'What art really comes down to is imagery rather than content or religious fervor or things of that kind. It is a question of cogency of the pictorial construction'
(G. Baselitz, interview with D. Koepplin, D. Gretenkort (ed.), Georg Baselitz: Collected Writings and Interviews, London, 2010, p. 131).
Created in June of 1985, Schritt über die Schwelle 3-18.VI.1985 (Step Over the Threshold) was made at a critical moment in Georg Baselitz's career. Having championed the Neo Expressionist movement in German art, in the years leading up to 1985, Baselitz began incorporating religious iconography into his paintings, reinventing and reworking familiar icons in a startling and radically new way, such as in his celebrated Supper in Dresden, 1983, housed in the Kunsthaus Zürich. Executed in June of 1985, Step Over the Threshold continues this radical revisiting of traditional religious iconography, but is marked by the artist's increasing tendency toward reductive and flat forms. One of an important group of paintings from 1985 depicting the inverted figures of the Virgin Mother and Christ, a similar work from the same year, Die Nacht (The Night), is included in the Basel Museum für Gegenwartskunst.
In Step Over the Threshold, Baselitz conflates traditional iconography of The Passion and The Pietà. The figures inversed, Christ appears crowned with thorns, holding a tiny female form. In a move that echoed his recent experiments carving large totemic figures in wood, the sculptural quality of the cradled figure appears almost wooden in its tautness. Just as his inverted motifs were aimed at separating a subject from its associations, here form, style, and colour have been used to shatter conventional assumptions the reverence placed on religious subjects. Having painted upside down since 1969, a practice which the artist described as giving him the freedom to concentrate on purely painterly problems, here Baselitz literally upturns their depictions, simultaneously referencing and subsuming the figures to the point of an incidental motif of the picture. As the artist has articulated, 'what art really comes down to is imagery rather than content or religious fervour or things of that thing of that kind. It is a question of cogency of the pictorial construction' (G. Baselitz, interview with D. Koepplin, D. Gretenkort (ed.), Georg Baselitz: Collected Writings and Interview, London 2010, p. 131).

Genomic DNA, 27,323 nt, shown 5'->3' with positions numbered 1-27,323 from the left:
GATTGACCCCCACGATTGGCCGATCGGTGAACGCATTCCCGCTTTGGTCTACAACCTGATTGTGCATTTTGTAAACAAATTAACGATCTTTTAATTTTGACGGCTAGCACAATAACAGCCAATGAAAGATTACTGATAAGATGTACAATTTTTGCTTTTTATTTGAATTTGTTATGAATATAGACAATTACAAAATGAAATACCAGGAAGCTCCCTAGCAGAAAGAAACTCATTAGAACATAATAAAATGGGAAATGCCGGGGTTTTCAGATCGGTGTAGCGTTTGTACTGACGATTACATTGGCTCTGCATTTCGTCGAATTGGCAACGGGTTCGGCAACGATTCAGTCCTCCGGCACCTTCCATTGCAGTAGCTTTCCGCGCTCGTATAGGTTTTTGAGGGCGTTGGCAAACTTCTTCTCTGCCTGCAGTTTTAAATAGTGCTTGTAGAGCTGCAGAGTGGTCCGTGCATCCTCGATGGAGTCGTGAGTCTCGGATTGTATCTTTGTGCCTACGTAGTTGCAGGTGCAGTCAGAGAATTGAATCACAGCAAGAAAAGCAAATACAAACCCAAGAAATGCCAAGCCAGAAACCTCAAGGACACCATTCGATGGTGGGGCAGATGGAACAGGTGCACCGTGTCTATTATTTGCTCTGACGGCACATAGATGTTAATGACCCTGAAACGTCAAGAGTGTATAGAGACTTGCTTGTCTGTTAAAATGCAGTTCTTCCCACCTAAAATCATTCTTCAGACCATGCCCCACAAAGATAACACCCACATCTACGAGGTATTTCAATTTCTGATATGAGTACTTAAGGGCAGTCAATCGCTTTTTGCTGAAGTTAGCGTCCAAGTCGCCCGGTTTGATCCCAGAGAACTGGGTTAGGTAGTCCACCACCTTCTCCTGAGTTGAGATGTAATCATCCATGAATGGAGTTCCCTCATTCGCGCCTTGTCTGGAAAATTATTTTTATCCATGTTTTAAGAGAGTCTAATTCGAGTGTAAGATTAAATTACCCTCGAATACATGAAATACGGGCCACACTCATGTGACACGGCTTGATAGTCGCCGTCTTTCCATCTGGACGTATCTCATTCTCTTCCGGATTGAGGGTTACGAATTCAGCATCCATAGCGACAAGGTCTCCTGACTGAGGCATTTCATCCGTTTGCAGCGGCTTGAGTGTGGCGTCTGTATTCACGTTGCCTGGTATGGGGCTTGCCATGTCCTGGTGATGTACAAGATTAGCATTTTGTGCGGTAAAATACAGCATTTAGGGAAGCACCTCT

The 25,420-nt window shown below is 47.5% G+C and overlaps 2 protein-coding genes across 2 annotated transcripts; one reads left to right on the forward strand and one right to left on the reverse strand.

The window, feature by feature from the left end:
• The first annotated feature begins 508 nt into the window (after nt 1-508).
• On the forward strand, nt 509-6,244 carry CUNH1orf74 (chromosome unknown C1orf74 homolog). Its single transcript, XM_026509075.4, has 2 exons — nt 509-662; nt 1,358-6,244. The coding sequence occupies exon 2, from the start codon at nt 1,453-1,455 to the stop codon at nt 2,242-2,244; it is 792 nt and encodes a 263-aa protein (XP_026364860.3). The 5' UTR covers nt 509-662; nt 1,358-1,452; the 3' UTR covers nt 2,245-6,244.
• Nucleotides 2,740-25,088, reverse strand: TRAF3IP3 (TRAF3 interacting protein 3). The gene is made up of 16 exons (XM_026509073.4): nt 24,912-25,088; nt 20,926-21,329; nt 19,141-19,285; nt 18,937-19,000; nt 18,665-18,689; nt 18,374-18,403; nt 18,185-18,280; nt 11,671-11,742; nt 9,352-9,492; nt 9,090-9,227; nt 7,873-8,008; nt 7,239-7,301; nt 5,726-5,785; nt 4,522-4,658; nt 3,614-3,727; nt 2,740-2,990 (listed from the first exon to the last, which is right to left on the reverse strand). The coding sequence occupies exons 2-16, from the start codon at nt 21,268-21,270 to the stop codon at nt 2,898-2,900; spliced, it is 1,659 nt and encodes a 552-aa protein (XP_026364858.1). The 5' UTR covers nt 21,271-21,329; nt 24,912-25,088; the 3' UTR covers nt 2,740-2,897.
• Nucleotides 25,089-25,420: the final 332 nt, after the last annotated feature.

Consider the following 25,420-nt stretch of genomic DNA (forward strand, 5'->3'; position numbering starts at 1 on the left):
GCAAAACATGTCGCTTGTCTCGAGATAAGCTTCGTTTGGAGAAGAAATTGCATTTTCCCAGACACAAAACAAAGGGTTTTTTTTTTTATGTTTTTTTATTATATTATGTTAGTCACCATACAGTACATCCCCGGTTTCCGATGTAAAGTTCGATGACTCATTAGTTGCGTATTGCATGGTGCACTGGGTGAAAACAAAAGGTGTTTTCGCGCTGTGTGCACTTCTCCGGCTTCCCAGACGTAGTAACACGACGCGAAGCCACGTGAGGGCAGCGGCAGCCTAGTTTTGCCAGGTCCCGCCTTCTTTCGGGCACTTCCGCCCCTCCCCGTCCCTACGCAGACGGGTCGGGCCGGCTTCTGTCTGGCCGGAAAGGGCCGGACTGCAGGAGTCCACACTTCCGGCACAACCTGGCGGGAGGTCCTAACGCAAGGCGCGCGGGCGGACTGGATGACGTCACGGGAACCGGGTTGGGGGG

On the threshold of figurative and abstraction, in the religiously-themed paintings from 1985 Baselitz employed colour and brushstroke in a chiseled and non-gestural manner, as if carving his abstract forms from pure, radiant colour. Rendered in a vibrant otherworldly palette of vermillion, cadmium yellow and vivid green against a curtain of blackness, Baselitz's saturated brush strokes of strident colours seem deliberately at odds with the traditional reverence of their subjectmatter.
Extending beyond the conventions of religious painting, Baselitz's re-invoking of privileged subject-matter with such irreverence and originality that it seems almost as if the viewer were witnessing the event for the very first time. 'When I make my paintings' Baselitz has said of such works, 'I begin to do things as if I were the first, the only one, as if none of these examples (of what other artists had done before) existed' (G. Baselitz, quoted in H. Geldzahler, 'Georg Baselitz' in Interview, April 1983, p. 83). Through the inversion of the subject-matter and through its colour and dynamic sense of hand-crafted surface, crosses the threshold between sacred and profane.